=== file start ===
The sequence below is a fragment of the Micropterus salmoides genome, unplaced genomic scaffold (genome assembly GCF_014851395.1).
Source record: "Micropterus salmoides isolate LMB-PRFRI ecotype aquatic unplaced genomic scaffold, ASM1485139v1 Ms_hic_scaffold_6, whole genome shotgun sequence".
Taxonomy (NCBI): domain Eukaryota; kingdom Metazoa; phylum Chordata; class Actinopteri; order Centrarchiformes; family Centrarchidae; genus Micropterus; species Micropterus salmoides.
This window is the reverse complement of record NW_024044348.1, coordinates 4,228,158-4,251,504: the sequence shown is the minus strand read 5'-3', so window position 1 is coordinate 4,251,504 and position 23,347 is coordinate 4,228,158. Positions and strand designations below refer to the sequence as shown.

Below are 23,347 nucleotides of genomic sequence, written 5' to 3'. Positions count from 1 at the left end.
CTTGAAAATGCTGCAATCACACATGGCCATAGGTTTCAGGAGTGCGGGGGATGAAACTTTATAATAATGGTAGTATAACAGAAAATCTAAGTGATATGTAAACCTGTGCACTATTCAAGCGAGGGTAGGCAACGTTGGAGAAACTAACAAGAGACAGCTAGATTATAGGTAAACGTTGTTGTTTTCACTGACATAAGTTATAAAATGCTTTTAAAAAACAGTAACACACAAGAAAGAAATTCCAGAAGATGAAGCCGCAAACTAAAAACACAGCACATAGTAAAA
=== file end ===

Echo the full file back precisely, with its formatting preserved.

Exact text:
The sequence below is a fragment of the Micropterus salmoides genome, unplaced genomic scaffold (genome assembly GCF_014851395.1).
Source record: "Micropterus salmoides isolate LMB-PRFRI ecotype aquatic unplaced genomic scaffold, ASM1485139v1 Ms_hic_scaffold_6, whole genome shotgun sequence".
Taxonomy (NCBI): domain Eukaryota; kingdom Metazoa; phylum Chordata; class Actinopteri; order Centrarchiformes; family Centrarchidae; genus Micropterus; species Micropterus salmoides.
This window is the reverse complement of record NW_024044348.1, coordinates 4,228,158-4,251,504: the sequence shown is the minus strand read 5'-3', so window position 1 is coordinate 4,251,504 and position 23,347 is coordinate 4,228,158. Positions and strand designations below refer to the sequence as shown.

Below are 23,347 nucleotides of genomic sequence, written 5' to 3'. Positions count from 1 at the left end.
CTTGAAAATGCTGCAATCACACATGGCCATAGGTTTCAGGAGTGCGGGGGATGAAACTTTATAATAATGGTAGTATAACAGAAAATCTAAGTGATATGTAAACCTGTGCACTATTCAAGCGAGGGTAGGCAACGTTGGAGAAACTAACAAGAGACAGCTAGATTATAGGTAAACGTTGTTGTTTTCACTGACATAAGTTATAAAATGCTTTTAAAAAACAGTAACACACAAGAAAGAAATTCCAGAAGATGAAGCCGCAAACTAAAAACACAGCACATAGTAAAA